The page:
HARTFORD, Conn. - Weird how the basketball bounces some times. A loss to a 9-22 Temple team had to be a major factor in keeping Southern Methodist out of last season's NCAA tournament. This time around, the Owls racked up 23 wins, yet SMU proved to be a hurdle too high.

Way too high on Saturday afternoon. In the season's third meeting with SMU, in the American Athletic Conference semifinals at the XL Center, Temple basically had a shooter's chance. So much for that.

"If you limit them to one outside shot, you've got a chance," Larry Brown said after SMU, already an NCAA lock, had moved on, 69-56. "If they get into the paint, you have no chance, and that's all we talked about."

Temple coach Fran Dunphy said he kept seeing the word bubble attached to his team and its NCAA chances as he has watched games in recent weeks. "So I guess I have to believe whatever is out there, that the prognosticators have it pretty much in tow," Dunphy said, his team now 23-10.

He can believe this: He should be rooting for Brown's Mustangs Sunday against Connecticut. If UConn wins, the Huskies will steal a bid from somebody. The last team in would become the first team out.

Will the committee automatically limit the AAC's number of bids and give Temple's bid to UConn? They say it doesn't work that way. Nevertheless, SMU is the obvious rooting interest on North Broad Street, if not in the XL Center, which was on fire again Saturday as the Huskies came back to beat Tulsa, possibly knocking the Golden Hurricane off the bubble.

Earlier, on the court, bracketology numbers were overshadowed by another statistic, Temple's three-point numbers: 4 for 24. "I thought there was a misprint," Brown said of that stat. Jesse Morgan hit a couple early as the Owls forged a 17-7 lead, which means Temple was good for only two more the rest of the way, both by Owls guard Quenton DeCosey in the final nine minutes after Temple had fallen behind by double digits.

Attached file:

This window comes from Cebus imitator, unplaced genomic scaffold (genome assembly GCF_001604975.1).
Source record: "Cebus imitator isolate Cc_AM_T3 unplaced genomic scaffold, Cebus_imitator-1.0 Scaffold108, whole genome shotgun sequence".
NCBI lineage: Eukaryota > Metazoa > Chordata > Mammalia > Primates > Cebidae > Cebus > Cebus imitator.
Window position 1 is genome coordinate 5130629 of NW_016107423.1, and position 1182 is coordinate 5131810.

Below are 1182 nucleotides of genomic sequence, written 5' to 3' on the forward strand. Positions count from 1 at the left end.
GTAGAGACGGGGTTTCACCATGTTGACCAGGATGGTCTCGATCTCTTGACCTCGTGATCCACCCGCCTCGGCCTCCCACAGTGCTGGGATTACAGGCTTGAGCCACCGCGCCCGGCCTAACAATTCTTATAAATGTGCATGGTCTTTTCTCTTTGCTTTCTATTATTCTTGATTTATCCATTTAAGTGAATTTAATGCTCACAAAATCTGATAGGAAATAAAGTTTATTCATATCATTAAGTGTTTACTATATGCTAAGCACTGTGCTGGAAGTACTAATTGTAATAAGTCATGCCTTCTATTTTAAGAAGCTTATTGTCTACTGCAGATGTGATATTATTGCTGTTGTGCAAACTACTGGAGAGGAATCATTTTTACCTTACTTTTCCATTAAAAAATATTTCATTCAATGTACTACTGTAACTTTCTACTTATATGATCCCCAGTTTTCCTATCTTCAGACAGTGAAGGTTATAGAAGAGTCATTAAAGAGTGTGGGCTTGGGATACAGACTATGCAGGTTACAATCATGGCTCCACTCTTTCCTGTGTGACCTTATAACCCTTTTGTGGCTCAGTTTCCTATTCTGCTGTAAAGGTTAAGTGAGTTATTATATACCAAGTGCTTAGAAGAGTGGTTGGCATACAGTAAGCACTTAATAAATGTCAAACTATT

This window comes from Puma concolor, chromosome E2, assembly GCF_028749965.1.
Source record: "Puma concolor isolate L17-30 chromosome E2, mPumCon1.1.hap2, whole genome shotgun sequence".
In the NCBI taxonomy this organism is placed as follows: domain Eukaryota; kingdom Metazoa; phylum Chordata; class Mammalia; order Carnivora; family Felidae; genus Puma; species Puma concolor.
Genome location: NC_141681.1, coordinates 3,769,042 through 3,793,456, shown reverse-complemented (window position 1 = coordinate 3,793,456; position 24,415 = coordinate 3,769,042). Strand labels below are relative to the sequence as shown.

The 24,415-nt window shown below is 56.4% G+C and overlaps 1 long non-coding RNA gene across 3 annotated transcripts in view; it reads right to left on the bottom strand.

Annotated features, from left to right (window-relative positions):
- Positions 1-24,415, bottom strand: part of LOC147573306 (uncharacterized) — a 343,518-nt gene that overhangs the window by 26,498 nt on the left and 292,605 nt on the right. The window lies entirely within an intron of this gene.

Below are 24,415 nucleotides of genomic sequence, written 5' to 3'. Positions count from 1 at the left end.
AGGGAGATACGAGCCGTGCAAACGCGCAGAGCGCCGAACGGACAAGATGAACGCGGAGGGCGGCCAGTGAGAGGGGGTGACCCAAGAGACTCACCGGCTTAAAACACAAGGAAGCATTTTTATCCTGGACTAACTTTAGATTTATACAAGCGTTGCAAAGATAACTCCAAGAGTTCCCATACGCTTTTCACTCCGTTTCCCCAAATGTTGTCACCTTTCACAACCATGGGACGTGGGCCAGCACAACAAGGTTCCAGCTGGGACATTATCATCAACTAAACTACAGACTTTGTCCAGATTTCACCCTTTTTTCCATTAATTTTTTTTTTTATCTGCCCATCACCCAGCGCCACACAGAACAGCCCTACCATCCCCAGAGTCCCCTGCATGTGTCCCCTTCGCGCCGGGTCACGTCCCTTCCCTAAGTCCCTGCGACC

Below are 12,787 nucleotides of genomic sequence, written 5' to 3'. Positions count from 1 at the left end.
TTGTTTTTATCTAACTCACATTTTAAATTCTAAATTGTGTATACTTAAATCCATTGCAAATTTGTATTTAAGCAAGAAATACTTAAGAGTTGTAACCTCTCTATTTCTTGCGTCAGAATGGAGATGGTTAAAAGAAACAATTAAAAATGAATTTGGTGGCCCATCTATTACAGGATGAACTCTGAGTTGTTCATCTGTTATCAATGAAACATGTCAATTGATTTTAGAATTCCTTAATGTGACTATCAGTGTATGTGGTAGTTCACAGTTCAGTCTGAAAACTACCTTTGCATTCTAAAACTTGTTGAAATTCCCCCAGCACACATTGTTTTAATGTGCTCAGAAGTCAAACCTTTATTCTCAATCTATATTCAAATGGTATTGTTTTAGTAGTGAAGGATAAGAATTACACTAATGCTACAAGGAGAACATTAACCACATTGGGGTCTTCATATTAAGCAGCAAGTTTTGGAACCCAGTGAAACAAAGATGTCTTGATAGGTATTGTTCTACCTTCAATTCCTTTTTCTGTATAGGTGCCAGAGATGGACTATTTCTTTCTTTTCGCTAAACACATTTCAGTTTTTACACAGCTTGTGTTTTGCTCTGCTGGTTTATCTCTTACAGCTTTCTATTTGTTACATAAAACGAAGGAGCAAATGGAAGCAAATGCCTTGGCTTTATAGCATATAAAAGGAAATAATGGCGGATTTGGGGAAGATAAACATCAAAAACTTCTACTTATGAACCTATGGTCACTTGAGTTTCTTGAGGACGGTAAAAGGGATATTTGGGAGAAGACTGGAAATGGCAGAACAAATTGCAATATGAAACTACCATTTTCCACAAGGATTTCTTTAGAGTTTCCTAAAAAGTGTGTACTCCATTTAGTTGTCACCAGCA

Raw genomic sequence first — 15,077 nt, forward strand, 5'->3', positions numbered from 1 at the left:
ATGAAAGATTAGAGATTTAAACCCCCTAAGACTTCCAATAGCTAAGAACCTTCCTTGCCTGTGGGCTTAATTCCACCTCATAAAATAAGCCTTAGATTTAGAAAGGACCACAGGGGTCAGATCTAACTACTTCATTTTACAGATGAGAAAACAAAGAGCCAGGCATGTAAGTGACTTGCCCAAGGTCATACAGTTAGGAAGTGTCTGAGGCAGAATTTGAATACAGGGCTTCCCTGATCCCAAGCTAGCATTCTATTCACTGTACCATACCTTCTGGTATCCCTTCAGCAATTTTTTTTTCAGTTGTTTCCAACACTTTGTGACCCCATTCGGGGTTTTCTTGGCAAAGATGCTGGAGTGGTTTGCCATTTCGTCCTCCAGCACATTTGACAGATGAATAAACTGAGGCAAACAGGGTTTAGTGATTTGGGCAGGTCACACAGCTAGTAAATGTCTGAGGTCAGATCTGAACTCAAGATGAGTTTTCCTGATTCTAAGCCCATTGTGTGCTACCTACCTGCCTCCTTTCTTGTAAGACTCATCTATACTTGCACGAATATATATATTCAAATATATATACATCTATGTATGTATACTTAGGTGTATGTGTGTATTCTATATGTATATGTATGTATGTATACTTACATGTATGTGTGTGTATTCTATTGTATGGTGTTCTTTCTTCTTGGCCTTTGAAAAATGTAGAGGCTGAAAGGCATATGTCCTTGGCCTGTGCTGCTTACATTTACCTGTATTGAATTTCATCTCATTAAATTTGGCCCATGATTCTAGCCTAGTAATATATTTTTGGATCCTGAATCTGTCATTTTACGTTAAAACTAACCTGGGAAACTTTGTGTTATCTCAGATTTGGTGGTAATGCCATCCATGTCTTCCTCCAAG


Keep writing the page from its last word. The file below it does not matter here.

"Did we shoot poor shots?" Dunphy said. "Not necessarily. But we shot some quick shots that didn't go, and I think against [SMU], because they are so efficient, that when you get your opportunities, you must make it very good."

"They kind of pack the lane, do different things to make it tough to finish over the top of them," said Owls point guard Will Cummings. "When your jump shots don't fall vs. them, it's going to be a long night."

One reason Cummings is such a terrific point guard is that he's attuned to the nuances of his sport. Explaining how SMU's switch to a zone near the end of the first half put a speed bump in front of the Owls, Cummings said it was about expectations.

Plenty of opponents played zone against Temple this season. Just not Larry Brown. Not his thing. Brown suggested Dean Smith would let him hear about it in the afterlife.

"You think more on offense instead of just playing basketball," Cummings said of the sudden new look, calling it a rhythm-buster. It prevented Temple from taking more than a two-point lead into halftime, and the Owls never gained traction against SMU's man-to-man after the break.

"I didn't think it was a fluke, either game," Brown said of the earlier wins over Temple. "But I also thought we had to play great defense to win. I was scared to death coming here."

SMU's inside guys really carried the day at both ends.

"I think when you play good offense against Temple, it affects them offensively because they can't get out and run," Brown said. "And Cummings is so good in the open floor, and their game is to get into the paint and pitch."

"That's what kind of hurt today, too," Cummings said. "Not getting that many run-outs. They kind of limited our thrust, of getting easy points. . . . We just kept playing. That's kind of what they gave us. You really couldn't get into the lane. We wanted to be aggressive. We weren't going to hesitate and not shoot."

When you're a college basketball player and your team isn't going to the NCAA tournament, Selection Sunday is just another day. "I probably was asleep," Cummings said about last year.

Temple's point guard added that he may not even watch this year's show. Cummings won't be asleep, though. The ball is just out of his hands. A play-in game in Dayton, Ohio, would be fine with him.

"I don't care," Cummings said. "Just put me in the tournament, and we'll make a run."